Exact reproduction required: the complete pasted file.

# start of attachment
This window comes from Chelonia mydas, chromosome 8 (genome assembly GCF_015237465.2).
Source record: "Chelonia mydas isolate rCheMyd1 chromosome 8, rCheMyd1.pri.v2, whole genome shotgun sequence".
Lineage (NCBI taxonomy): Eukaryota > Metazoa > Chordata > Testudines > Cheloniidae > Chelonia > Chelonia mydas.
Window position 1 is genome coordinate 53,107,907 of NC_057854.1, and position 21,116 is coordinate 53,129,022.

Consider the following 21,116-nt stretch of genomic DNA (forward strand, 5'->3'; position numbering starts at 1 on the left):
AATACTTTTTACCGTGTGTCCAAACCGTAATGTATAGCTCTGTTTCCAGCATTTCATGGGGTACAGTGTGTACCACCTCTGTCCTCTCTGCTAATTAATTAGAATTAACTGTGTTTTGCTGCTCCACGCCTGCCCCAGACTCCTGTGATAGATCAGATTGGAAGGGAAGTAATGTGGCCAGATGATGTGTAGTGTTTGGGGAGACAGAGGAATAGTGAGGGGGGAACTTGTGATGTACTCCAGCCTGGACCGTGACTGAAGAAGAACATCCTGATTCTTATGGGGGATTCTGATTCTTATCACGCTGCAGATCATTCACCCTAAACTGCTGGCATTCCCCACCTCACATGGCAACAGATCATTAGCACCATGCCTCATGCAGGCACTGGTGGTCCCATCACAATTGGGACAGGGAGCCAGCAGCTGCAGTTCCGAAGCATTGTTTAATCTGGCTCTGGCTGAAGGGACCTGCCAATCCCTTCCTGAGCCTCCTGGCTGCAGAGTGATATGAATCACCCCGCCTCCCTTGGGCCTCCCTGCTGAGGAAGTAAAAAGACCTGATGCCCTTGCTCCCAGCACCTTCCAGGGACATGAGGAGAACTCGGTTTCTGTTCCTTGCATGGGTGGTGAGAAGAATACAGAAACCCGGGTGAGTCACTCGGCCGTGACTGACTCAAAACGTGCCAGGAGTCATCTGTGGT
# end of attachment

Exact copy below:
This window comes from Chelonia mydas, chromosome 8 (genome assembly GCF_015237465.2).
Source record: "Chelonia mydas isolate rCheMyd1 chromosome 8, rCheMyd1.pri.v2, whole genome shotgun sequence".
Lineage (NCBI taxonomy): Eukaryota > Metazoa > Chordata > Testudines > Cheloniidae > Chelonia > Chelonia mydas.
Window position 1 is genome coordinate 53,107,907 of NC_057854.1, and position 21,116 is coordinate 53,129,022.

Consider the following 21,116-nt stretch of genomic DNA (forward strand, 5'->3'; position numbering starts at 1 on the left):
AATACTTTTTACCGTGTGTCCAAACCGTAATGTATAGCTCTGTTTCCAGCATTTCATGGGGTACAGTGTGTACCACCTCTGTCCTCTCTGCTAATTAATTAGAATTAACTGTGTTTTGCTGCTCCACGCCTGCCCCAGACTCCTGTGATAGATCAGATTGGAAGGGAAGTAATGTGGCCAGATGATGTGTAGTGTTTGGGGAGACAGAGGAATAGTGAGGGGGGAACTTGTGATGTACTCCAGCCTGGACCGTGACTGAAGAAGAACATCCTGATTCTTATGGGGGATTCTGATTCTTATCACGCTGCAGATCATTCACCCTAAACTGCTGGCATTCCCCACCTCACATGGCAACAGATCATTAGCACCATGCCTCATGCAGGCACTGGTGGTCCCATCACAATTGGGACAGGGAGCCAGCAGCTGCAGTTCCGAAGCATTGTTTAATCTGGCTCTGGCTGAAGGGACCTGCCAATCCCTTCCTGAGCCTCCTGGCTGCAGAGTGATATGAATCACCCCGCCTCCCTTGGGCCTCCCTGCTGAGGAAGTAAAAAGACCTGATGCCCTTGCTCCCAGCACCTTCCAGGGACATGAGGAGAACTCGGTTTCTGTTCCTTGCATGGGTGGTGAGAAGAATACAGAAACCCGGGTGAGTCACTCGGCCGTGACTGACTCAAAACGTGCCAGGAGTCATCTGTGGT